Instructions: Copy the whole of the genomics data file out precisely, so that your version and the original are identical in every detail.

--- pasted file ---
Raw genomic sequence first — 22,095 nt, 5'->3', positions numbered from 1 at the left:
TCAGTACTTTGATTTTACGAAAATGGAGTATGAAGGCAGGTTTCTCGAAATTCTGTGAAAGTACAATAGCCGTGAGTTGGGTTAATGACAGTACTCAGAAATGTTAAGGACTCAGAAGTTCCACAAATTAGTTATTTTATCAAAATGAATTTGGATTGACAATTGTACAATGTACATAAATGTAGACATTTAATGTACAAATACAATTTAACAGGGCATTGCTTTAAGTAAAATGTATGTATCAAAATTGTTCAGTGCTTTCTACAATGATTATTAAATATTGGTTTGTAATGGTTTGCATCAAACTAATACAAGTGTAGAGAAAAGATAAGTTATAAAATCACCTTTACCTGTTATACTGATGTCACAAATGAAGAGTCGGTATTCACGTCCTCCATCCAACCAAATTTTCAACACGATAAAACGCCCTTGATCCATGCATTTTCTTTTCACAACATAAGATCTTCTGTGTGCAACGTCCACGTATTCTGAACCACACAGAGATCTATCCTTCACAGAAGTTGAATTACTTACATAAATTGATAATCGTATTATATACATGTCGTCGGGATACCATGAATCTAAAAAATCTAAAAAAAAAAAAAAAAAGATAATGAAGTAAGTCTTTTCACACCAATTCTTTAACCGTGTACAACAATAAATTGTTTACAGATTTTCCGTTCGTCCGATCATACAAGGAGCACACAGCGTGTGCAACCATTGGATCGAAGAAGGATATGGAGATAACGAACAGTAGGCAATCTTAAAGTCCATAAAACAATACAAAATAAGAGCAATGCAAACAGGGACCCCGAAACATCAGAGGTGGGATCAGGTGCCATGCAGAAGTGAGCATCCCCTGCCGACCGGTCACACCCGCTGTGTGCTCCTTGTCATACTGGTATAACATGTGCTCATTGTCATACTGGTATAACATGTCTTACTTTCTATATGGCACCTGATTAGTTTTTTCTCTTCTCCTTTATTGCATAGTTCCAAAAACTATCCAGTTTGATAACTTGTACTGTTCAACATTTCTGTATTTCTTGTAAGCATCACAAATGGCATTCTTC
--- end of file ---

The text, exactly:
Raw genomic sequence first — 22,095 nt, 5'->3', positions numbered from 1 at the left:
TCAGTACTTTGATTTTACGAAAATGGAGTATGAAGGCAGGTTTCTCGAAATTCTGTGAAAGTACAATAGCCGTGAGTTGGGTTAATGACAGTACTCAGAAATGTTAAGGACTCAGAAGTTCCACAAATTAGTTATTTTATCAAAATGAATTTGGATTGACAATTGTACAATGTACATAAATGTAGACATTTAATGTACAAATACAATTTAACAGGGCATTGCTTTAAGTAAAATGTATGTATCAAAATTGTTCAGTGCTTTCTACAATGATTATTAAATATTGGTTTGTAATGGTTTGCATCAAACTAATACAAGTGTAGAGAAAAGATAAGTTATAAAATCACCTTTACCTGTTATACTGATGTCACAAATGAAGAGTCGGTATTCACGTCCTCCATCCAACCAAATTTTCAACACGATAAAACGCCCTTGATCCATGCATTTTCTTTTCACAACATAAGATCTTCTGTGTGCAACGTCCACGTATTCTGAACCACACAGAGATCTATCCTTCACAGAAGTTGAATTACTTACATAAATTGATAATCGTATTATATACATGTCGTCGGGATACCATGAATCTAAAAAATCTAAAAAAAAAAAAAAAAAGATAATGAAGTAAGTCTTTTCACACCAATTCTTTAACCGTGTACAACAATAAATTGTTTACAGATTTTCCGTTCGTCCGATCATACAAGGAGCACACAGCGTGTGCAACCATTGGATCGAAGAAGGATATGGAGATAACGAACAGTAGGCAATCTTAAAGTCCATAAAACAATACAAAATAAGAGCAATGCAAACAGGGACCCCGAAACATCAGAGGTGGGATCAGGTGCCATGCAGAAGTGAGCATCCCCTGCCGACCGGTCACACCCGCTGTGTGCTCCTTGTCATACTGGTATAACATGTGCTCATTGTCATACTGGTATAACATGTCTTACTTTCTATATGGCACCTGATTAGTTTTTTCTCTTCTCCTTTATTGCATAGTTCCAAAAACTATCCAGTTTGATAACTTGTACTGTTCAACATTTCTGTATTTCTTGTAAGCATCACAAATGGCATTCTTC